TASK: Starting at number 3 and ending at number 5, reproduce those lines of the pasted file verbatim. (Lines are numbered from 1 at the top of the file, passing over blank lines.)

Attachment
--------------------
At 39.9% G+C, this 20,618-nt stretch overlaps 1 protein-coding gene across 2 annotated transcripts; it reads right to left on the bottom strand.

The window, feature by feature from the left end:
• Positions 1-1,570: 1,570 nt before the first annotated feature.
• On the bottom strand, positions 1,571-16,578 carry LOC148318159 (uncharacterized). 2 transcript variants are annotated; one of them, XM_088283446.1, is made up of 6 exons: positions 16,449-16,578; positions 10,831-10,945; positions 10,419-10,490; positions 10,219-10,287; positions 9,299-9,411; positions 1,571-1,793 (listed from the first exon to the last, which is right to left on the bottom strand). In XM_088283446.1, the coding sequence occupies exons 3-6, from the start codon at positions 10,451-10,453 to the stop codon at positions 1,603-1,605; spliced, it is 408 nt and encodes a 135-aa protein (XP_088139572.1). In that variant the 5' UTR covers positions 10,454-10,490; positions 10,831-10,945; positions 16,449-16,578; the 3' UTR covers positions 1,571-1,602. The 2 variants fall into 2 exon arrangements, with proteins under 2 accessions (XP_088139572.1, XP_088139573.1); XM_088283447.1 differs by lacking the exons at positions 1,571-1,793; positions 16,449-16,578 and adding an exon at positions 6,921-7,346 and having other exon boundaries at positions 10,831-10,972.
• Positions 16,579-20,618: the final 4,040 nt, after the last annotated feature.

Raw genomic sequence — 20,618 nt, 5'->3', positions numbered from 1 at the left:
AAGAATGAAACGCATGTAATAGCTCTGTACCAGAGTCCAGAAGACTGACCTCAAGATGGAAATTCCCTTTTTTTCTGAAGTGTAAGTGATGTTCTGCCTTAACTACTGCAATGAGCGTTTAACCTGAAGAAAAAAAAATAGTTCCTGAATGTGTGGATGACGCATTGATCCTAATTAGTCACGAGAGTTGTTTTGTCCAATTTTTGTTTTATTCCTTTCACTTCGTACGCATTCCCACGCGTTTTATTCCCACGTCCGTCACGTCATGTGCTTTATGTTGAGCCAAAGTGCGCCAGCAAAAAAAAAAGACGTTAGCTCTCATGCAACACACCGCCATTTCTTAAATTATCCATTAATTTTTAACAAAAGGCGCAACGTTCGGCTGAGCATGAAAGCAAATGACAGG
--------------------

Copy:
• Positions 1-1,570: 1,570 nt before the first annotated feature.
• On the bottom strand, positions 1,571-16,578 carry LOC148318159 (uncharacterized). 2 transcript variants are annotated; one of them, XM_088283446.1, is made up of 6 exons: positions 16,449-16,578; positions 10,831-10,945; positions 10,419-10,490; positions 10,219-10,287; positions 9,299-9,411; positions 1,571-1,793 (listed from the first exon to the last, which is right to left on the bottom strand). In XM_088283446.1, the coding sequence occupies exons 3-6, from the start codon at positions 10,451-10,453 to the stop codon at positions 1,603-1,605; spliced, it is 408 nt and encodes a 135-aa protein (XP_088139572.1). In that variant the 5' UTR covers positions 10,454-10,490; positions 10,831-10,945; positions 16,449-16,578; the 3' UTR covers positions 1,571-1,602. The 2 variants fall into 2 exon arrangements, with proteins under 2 accessions (XP_088139572.1, XP_088139573.1); XM_088283447.1 differs by lacking the exons at positions 1,571-1,793; positions 16,449-16,578 and adding an exon at positions 6,921-7,346 and having other exon boundaries at positions 10,831-10,972.
• Positions 16,579-20,618: the final 4,040 nt, after the last annotated feature.